With 14 trucks on the road — trucks that go home with employees on weekends — Troy Marshall found himself wishing he knew where the vehicles were when not at work. “I had no idea what was happening with [the trucks] after hours,” says the president of Marshall Roofing, in Lorton, Va. So, two years ago, he had global positioning system (GPS) equipment boxes and antennas installed at a cost of $600 apiece, plus $35 per month in leasing fees. He figures that one extra job per truck per month pays for that.

Why It's Worth It Knowing where all your vehicles are at any given moment doesn't take psychic ability, just technology. Several companies offer GPS packages, and a number of replacement contractors, such as Marshall Roofing, now use them. For some, the primary purpose is to reduce the need for frequent vehicle replacement. Another is simple logistical efficiency. For instance, DryHome Roofing and Siding in Sterling, Va., uses GPS to “make a good match” between customers and crew members, says owner Steve Gotschi. By knowing where everyone is, he says, “we can get on service calls much quicker.” The contractor also uses the system to check an employee's whereabouts when a customer says that no employee showed up.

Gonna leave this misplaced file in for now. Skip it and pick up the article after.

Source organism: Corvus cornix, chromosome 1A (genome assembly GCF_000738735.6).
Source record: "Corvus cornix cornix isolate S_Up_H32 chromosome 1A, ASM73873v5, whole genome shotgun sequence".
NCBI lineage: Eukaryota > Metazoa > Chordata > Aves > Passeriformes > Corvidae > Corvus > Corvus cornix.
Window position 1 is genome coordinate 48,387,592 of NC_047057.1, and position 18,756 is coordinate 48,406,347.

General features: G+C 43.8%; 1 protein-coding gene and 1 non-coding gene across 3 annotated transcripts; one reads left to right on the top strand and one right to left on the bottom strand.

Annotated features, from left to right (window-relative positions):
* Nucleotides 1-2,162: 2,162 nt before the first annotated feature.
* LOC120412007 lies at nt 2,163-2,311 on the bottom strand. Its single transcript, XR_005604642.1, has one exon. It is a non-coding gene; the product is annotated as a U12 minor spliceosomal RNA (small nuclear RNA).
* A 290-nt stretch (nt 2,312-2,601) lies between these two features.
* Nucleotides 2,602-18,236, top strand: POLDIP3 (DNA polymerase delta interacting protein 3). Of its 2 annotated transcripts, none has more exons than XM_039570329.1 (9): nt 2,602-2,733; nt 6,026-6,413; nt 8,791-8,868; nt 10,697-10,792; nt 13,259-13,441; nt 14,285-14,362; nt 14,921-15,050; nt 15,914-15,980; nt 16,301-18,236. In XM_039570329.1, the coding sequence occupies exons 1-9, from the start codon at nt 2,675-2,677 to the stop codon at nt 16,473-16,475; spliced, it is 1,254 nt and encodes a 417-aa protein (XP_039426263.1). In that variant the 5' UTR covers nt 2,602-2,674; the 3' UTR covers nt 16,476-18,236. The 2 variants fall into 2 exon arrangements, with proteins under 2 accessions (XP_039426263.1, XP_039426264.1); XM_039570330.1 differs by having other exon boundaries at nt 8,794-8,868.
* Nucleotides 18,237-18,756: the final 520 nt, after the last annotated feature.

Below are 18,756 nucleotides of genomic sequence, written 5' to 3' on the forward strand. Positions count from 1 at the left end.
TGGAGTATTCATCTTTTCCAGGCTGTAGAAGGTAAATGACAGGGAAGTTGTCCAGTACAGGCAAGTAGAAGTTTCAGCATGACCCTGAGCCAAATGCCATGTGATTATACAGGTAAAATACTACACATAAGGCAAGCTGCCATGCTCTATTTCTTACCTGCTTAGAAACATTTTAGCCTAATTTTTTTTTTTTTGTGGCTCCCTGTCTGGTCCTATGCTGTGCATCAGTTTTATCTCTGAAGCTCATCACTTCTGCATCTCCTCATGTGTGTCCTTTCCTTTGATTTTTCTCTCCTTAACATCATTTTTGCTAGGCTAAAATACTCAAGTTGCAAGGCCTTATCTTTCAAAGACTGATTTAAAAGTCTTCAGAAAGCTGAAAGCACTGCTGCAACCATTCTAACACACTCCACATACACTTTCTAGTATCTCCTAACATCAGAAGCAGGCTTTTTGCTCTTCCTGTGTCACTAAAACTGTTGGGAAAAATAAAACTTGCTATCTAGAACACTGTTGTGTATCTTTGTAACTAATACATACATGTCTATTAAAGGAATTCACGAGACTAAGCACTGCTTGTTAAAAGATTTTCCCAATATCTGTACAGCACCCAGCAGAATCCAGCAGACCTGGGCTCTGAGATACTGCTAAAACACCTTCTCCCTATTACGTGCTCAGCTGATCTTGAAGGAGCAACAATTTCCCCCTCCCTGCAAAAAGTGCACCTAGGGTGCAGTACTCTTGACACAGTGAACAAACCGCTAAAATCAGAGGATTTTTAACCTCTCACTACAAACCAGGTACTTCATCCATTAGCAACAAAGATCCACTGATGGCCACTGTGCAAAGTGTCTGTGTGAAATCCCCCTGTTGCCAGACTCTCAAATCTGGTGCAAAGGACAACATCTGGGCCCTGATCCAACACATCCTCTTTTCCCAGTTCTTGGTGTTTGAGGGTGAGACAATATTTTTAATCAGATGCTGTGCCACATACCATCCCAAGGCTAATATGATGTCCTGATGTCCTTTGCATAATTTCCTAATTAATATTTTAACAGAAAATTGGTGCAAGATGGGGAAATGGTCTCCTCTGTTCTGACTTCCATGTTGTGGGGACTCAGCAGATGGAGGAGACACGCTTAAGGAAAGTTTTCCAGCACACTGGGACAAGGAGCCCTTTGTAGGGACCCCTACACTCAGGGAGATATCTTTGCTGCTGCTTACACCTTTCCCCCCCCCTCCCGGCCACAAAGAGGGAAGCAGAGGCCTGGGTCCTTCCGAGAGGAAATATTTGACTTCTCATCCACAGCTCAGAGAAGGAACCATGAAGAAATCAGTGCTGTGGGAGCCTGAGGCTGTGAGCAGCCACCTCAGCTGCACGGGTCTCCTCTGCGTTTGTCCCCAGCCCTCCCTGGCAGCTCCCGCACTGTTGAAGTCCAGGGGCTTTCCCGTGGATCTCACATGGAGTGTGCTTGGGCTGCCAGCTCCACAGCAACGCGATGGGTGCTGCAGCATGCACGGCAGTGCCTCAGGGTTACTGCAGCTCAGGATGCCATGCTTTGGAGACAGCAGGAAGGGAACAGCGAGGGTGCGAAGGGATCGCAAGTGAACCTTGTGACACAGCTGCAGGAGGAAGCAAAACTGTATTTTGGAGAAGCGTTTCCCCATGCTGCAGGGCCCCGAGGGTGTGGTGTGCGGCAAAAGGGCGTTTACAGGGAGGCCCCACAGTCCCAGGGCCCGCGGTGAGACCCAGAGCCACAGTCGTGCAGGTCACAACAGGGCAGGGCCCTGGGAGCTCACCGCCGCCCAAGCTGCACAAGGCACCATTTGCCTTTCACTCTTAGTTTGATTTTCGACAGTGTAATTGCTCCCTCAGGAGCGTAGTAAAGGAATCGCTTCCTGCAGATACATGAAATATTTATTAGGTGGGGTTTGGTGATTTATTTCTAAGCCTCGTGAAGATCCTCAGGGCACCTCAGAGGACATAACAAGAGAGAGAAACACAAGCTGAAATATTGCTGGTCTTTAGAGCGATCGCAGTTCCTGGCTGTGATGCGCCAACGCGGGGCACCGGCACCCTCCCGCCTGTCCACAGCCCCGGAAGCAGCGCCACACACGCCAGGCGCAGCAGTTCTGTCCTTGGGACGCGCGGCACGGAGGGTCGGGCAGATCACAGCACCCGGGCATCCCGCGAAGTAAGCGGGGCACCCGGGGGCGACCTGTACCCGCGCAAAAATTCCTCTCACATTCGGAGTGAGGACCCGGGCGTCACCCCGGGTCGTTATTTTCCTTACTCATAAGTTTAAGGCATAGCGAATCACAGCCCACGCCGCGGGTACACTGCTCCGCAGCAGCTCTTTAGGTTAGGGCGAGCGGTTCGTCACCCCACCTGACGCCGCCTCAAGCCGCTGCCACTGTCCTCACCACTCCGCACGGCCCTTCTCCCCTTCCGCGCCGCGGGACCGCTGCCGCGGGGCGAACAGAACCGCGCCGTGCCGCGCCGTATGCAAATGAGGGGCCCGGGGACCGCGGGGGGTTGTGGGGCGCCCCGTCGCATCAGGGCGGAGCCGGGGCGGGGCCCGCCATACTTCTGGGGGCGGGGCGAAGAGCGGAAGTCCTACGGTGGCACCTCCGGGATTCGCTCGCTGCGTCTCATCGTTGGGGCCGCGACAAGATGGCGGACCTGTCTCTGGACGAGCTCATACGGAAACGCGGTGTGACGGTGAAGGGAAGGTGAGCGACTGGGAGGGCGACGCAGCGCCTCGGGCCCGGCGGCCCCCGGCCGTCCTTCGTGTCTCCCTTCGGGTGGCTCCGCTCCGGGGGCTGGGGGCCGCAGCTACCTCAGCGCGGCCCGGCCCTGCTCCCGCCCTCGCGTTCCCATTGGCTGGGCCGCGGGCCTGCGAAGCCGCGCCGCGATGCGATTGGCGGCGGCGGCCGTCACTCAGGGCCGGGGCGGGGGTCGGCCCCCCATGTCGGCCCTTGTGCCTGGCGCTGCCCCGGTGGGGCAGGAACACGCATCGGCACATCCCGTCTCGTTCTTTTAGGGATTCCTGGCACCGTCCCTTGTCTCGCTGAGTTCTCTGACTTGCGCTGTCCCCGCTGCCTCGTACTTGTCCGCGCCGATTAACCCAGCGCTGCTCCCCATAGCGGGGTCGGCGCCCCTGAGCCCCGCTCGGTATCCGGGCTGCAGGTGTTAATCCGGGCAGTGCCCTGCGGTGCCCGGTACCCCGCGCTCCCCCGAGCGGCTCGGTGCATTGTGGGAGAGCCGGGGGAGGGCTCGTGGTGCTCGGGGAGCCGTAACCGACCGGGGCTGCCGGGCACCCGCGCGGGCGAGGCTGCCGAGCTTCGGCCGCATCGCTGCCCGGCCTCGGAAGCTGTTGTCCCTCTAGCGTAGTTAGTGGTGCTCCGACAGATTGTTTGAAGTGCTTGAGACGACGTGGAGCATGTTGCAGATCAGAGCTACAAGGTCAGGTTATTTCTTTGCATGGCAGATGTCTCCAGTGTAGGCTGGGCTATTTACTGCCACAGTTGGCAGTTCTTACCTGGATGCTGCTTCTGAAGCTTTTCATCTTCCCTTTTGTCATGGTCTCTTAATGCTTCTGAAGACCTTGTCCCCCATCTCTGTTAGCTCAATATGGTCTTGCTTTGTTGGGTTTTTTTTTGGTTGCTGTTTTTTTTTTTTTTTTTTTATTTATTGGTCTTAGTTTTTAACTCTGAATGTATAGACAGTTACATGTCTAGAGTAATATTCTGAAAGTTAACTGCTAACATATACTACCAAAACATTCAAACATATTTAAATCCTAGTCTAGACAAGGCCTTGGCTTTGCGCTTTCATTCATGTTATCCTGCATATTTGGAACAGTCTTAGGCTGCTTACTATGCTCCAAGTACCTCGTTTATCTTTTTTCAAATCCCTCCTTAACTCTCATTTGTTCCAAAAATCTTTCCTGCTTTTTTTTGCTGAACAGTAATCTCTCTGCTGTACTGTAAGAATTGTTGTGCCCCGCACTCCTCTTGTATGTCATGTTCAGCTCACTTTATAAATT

GPS can also go a long way toward preventing theft or aiding in stolen vehicle recovery. Two years ago, Clear Choice Windows in Miami installed GPS in its vehicles after a van filled with tools was stolen overnight from outside a worker's apartment.

System Capabilities The software that Marshall uses does more than track the latitude, longitude, and speed of each vehicle and show where it is on an online map. It can generate reports on everything from when the trucks start and stop to excessive idling to maintenance needs.

Systems can be programmed to signal the office, via e-mail, when drivers speed.

“Now I'm able to know where my trucks are 24 hours a day,” Marshall says. “If someone calls and says an employee was supposed to be there at 11 a.m., we can tell them that he's 3 miles from the house.” He also doesn't worry about the trucks being used on weekends.

But systems aren't foolproof. There may be areas where GPS simply doesn't work well. Antennas can become dislodged or broken. And there are glitches: Recently, the GPS used by Clear Choice Windows located one of the company's vans in the water by Cuba, going 95 mph.